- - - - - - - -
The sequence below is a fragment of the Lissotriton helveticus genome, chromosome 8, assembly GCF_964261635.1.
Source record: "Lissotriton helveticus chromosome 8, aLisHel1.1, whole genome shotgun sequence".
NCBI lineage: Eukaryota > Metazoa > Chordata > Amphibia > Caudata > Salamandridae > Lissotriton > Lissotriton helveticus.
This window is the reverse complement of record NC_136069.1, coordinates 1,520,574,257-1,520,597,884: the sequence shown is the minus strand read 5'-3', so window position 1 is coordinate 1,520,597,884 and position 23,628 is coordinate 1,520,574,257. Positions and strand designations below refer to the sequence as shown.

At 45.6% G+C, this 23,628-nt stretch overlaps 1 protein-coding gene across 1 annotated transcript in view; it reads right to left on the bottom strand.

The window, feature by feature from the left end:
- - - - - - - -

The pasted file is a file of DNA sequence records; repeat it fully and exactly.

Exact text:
The sequence below is a fragment of the Lissotriton helveticus genome, chromosome 8, assembly GCF_964261635.1.
Source record: "Lissotriton helveticus chromosome 8, aLisHel1.1, whole genome shotgun sequence".
NCBI lineage: Eukaryota > Metazoa > Chordata > Amphibia > Caudata > Salamandridae > Lissotriton > Lissotriton helveticus.
This window is the reverse complement of record NC_136069.1, coordinates 1,520,574,257-1,520,597,884: the sequence shown is the minus strand read 5'-3', so window position 1 is coordinate 1,520,597,884 and position 23,628 is coordinate 1,520,574,257. Positions and strand designations below refer to the sequence as shown.

At 45.6% G+C, this 23,628-nt stretch overlaps 1 protein-coding gene across 1 annotated transcript in view; it reads right to left on the bottom strand.

The window, feature by feature from the left end: